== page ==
WOW has been celebrating the riches of world cinema since 2001, bringing an eclectic, intriguing, and moving selection of films from around the globe to cinemas across Wales. WOW presents a selection of the very best in world cinema – and sometimes a film from Wales too.
‘The film that was banned from the Annecy International Animated Film Festival,’ while being a somewhat click-baity headline, is the reason you might have heard of this Chinese independent animated feature film. Have A Nice Day was programmed in competition in the world’s largest celebration of animation in 2017, but was suddenly removed from the festival’s line up just the week before. The festival cited ‘official pressures’ and that the decision was ‘imposed on them,’ by (what was largely reported at the time as) Chinese government officials.
I was attending the 2017 festival and, let me tell you, nothing makes me want to watch a film more than a government not allowing me to! The film was successfully released to a handful of other international animation festivals following the furore at Annecy, however, I didn’t get my chance to see what the fuss was about. Imagine my delight, then, on finding out it was coming to my home city!
It’s International Women’s Day this week (March 8th) and by way of marking the celebrations, it’s traditional for WOW to train it’s lens on women’s filmmaking around the world. Usually we focus on the handful of F-Rated movies in the current festival programme, but this year something different has happened. For the first time, 50% of the WOW Festival programme is F-Rated.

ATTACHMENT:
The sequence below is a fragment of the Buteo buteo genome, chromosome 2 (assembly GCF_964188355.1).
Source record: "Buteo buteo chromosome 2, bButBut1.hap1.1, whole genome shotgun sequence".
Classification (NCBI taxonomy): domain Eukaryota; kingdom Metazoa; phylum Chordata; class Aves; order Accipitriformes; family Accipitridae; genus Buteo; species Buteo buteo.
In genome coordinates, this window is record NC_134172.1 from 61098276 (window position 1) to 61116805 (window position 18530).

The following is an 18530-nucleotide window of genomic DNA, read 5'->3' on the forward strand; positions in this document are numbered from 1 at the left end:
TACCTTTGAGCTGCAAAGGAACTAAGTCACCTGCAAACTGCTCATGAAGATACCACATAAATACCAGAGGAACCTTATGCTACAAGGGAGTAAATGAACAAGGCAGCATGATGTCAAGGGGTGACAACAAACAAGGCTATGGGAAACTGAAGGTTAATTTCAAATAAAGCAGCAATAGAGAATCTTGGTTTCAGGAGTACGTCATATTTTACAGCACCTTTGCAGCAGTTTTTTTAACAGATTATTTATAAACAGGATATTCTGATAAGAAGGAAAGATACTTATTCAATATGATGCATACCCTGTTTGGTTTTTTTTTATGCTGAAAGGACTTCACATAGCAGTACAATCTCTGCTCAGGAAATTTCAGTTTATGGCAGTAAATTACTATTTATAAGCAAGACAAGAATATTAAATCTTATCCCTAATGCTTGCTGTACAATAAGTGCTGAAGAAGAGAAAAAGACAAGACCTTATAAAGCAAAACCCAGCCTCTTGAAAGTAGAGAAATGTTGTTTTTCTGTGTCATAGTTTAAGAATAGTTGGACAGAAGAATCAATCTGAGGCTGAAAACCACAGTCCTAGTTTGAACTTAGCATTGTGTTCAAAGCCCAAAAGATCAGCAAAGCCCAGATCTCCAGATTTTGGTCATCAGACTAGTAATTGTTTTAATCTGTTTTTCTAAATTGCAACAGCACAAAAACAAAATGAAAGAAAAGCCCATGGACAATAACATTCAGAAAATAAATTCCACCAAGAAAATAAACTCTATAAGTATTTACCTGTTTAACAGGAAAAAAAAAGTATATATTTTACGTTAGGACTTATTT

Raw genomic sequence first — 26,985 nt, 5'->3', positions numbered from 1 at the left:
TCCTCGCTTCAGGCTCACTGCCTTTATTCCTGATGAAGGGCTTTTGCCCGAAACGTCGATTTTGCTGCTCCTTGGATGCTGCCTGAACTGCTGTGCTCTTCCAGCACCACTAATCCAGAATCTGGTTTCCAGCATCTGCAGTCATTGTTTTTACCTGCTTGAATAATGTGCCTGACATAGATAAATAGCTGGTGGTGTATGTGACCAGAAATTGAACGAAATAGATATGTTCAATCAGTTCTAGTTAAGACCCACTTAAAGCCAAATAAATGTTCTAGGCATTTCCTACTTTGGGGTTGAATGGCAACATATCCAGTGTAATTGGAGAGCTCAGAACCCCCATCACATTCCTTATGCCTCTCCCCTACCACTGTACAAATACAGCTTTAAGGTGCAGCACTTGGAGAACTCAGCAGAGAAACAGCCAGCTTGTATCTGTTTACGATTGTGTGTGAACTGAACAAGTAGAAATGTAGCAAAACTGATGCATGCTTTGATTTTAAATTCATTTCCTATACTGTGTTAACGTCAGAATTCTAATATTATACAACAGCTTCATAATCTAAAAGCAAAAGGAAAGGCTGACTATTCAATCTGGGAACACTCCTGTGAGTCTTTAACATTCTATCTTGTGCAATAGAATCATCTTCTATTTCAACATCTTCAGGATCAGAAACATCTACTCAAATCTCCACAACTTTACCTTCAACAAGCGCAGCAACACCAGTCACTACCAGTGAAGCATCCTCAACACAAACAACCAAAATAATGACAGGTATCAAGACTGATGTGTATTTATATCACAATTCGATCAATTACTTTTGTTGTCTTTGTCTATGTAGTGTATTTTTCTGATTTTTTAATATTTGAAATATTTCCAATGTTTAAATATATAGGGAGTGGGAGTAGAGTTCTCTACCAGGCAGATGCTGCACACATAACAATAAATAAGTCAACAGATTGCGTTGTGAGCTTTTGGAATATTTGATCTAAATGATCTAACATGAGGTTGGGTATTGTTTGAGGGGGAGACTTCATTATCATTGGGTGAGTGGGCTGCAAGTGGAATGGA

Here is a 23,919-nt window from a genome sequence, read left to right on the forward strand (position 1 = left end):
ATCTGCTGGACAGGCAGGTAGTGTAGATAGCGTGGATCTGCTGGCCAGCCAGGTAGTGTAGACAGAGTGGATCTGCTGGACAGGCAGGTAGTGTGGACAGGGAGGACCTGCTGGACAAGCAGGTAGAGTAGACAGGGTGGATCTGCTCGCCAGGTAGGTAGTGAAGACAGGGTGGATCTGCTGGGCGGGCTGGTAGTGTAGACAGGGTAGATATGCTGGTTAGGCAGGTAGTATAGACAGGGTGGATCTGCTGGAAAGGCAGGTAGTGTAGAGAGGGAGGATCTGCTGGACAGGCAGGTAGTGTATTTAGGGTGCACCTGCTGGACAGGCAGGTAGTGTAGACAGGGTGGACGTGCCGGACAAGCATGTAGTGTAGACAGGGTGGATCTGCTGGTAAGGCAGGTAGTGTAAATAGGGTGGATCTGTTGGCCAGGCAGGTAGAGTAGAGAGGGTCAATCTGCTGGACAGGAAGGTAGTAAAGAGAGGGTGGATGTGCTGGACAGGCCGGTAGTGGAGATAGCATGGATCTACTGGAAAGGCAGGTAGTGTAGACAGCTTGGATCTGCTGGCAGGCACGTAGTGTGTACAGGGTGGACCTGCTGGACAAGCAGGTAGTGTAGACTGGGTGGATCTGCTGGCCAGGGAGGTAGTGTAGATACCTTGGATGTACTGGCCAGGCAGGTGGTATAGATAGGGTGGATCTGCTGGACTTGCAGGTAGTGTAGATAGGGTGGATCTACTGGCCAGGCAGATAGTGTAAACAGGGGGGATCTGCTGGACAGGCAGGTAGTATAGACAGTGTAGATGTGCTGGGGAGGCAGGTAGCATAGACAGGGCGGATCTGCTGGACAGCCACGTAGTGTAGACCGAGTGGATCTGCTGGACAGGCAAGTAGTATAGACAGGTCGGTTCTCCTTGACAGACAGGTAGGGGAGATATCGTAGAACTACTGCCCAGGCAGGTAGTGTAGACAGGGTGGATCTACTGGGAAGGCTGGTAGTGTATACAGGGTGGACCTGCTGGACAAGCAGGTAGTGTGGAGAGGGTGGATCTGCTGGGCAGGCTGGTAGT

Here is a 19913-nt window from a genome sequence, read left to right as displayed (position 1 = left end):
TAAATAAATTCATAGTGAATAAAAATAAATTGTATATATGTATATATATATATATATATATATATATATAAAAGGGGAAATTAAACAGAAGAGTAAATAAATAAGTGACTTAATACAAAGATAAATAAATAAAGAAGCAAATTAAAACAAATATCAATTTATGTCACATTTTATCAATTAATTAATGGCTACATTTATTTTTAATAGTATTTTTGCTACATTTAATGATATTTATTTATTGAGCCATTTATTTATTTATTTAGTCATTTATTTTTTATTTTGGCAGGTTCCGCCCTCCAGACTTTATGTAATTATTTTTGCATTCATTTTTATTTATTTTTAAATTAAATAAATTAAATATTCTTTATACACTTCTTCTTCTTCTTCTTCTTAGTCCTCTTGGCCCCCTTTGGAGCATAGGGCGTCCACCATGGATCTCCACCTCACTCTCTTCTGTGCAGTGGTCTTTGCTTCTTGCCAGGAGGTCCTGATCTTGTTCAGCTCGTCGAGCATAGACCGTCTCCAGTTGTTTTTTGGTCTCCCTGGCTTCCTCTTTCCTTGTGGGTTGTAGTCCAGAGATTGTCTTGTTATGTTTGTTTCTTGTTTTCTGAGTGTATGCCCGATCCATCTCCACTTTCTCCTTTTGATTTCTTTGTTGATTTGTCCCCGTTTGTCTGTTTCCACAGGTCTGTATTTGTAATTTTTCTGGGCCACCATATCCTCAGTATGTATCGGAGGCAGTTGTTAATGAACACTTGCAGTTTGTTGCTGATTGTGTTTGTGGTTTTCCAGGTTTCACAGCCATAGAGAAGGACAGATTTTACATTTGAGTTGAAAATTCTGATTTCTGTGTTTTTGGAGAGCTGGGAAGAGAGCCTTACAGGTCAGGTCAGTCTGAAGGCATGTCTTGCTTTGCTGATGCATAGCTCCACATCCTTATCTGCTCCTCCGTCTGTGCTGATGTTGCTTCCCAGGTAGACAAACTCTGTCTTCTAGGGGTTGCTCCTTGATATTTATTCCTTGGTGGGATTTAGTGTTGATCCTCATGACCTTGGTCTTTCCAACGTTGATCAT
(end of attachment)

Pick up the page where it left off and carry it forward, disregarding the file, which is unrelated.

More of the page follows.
Since announcing this, we’ve been praised for being “groundbreaking”, but considering that approximately half of humanity would describe themselves as women or girls, the fact that half the films in WOW’s programme have been made by women shouldn’t really be anything remarkable, right? 100 years on from (some British, mostly white and wealthy) women first gaining the right to vote, shouldn’t this ground have been broken a long time ago?
Although 2018 coincides with both the centenary of women’s suffrage and the popularity of #metoo, this year’s 50% F-Rated programme hasn’t been a conscious response to either. Rather, it’s come about through a long-term commitment to sharing films made by women around the world, and a deep appreciation for the interesting ways that women’s voices can shed light on particular experiences.
That said, if there’s one film in this year’s festival that does tie into the mood of #metoo, it has to be Tunisian director Kaouther Ben Hania’s tense and at times nightmarish Beauty and the Dogs, in which a young woman, Mariam, fights back against the normalization of evil. From Mariam’s perspective, the trauma of a rape and its aftermath is cruel, but for the hospital staff and the police she encounters, it’s just another day at work. The difference between these two attitudes, that of personal tragedy and the insensitivity of institutions, defines the tone of the film.